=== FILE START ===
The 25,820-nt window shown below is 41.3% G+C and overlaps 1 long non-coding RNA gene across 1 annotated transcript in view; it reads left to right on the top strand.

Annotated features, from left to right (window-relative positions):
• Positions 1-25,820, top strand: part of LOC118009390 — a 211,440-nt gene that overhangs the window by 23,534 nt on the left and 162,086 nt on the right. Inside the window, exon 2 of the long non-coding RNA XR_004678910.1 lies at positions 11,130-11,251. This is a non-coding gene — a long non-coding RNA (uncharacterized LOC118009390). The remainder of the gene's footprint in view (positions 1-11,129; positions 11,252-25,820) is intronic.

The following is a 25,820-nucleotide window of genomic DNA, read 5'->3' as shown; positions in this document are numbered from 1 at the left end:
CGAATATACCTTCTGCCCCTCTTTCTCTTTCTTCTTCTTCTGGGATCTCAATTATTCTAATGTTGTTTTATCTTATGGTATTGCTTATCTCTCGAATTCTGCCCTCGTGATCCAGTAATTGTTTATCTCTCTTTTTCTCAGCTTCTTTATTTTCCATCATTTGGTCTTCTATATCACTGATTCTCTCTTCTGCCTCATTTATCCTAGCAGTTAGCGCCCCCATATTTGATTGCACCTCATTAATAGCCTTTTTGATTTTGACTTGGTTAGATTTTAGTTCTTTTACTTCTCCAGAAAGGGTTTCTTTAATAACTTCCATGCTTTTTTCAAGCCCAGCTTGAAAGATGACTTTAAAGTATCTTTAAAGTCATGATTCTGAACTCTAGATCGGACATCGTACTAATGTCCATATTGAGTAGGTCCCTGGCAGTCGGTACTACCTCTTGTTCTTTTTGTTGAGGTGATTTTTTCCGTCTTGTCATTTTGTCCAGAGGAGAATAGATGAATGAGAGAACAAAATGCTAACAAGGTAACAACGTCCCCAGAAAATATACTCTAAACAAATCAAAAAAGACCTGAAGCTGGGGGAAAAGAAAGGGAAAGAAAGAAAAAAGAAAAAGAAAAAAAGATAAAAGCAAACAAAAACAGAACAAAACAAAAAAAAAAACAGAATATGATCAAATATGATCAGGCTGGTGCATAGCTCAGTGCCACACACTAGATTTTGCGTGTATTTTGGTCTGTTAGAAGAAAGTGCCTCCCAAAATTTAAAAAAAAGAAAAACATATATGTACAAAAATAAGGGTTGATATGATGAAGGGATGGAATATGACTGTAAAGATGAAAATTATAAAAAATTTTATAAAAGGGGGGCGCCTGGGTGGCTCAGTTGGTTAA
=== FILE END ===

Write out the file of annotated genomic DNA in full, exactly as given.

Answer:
The 25,820-nt window shown below is 41.3% G+C and overlaps 1 long non-coding RNA gene across 1 annotated transcript in view; it reads left to right on the top strand.

Annotated features, from left to right (window-relative positions):
• Positions 1-25,820, top strand: part of LOC118009390 — a 211,440-nt gene that overhangs the window by 23,534 nt on the left and 162,086 nt on the right. Inside the window, exon 2 of the long non-coding RNA XR_004678910.1 lies at positions 11,130-11,251. This is a non-coding gene — a long non-coding RNA (uncharacterized LOC118009390). The remainder of the gene's footprint in view (positions 1-11,129; positions 11,252-25,820) is intronic.

The following is a 25,820-nucleotide window of genomic DNA, read 5'->3' as shown; positions in this document are numbered from 1 at the left end:
CGAATATACCTTCTGCCCCTCTTTCTCTTTCTTCTTCTTCTGGGATCTCAATTATTCTAATGTTGTTTTATCTTATGGTATTGCTTATCTCTCGAATTCTGCCCTCGTGATCCAGTAATTGTTTATCTCTCTTTTTCTCAGCTTCTTTATTTTCCATCATTTGGTCTTCTATATCACTGATTCTCTCTTCTGCCTCATTTATCCTAGCAGTTAGCGCCCCCATATTTGATTGCACCTCATTAATAGCCTTTTTGATTTTGACTTGGTTAGATTTTAGTTCTTTTACTTCTCCAGAAAGGGTTTCTTTAATAACTTCCATGCTTTTTTCAAGCCCAGCTTGAAAGATGACTTTAAAGTATCTTTAAAGTCATGATTCTGAACTCTAGATCGGACATCGTACTAATGTCCATATTGAGTAGGTCCCTGGCAGTCGGTACTACCTCTTGTTCTTTTTGTTGAGGTGATTTTTTCCGTCTTGTCATTTTGTCCAGAGGAGAATAGATGAATGAGAGAACAAAATGCTAACAAGGTAACAACGTCCCCAGAAAATATACTCTAAACAAATCAAAAAAGACCTGAAGCTGGGGGAAAAGAAAGGGAAAGAAAGAAAAAAGAAAAAGAAAAAAAGATAAAAGCAAACAAAAACAGAACAAAACAAAAAAAAAAACAGAATATGATCAAATATGATCAGGCTGGTGCATAGCTCAGTGCCACACACTAGATTTTGCGTGTATTTTGGTCTGTTAGAAGAAAGTGCCTCCCAAAATTTAAAAAAAAGAAAAACATATATGTACAAAAATAAGGGTTGATATGATGAAGGGATGGAATATGACTGTAAAGATGAAAATTATAAAAAATTTTATAAAAGGGGGGCGCCTGGGTGGCTCAGTTGGTTAA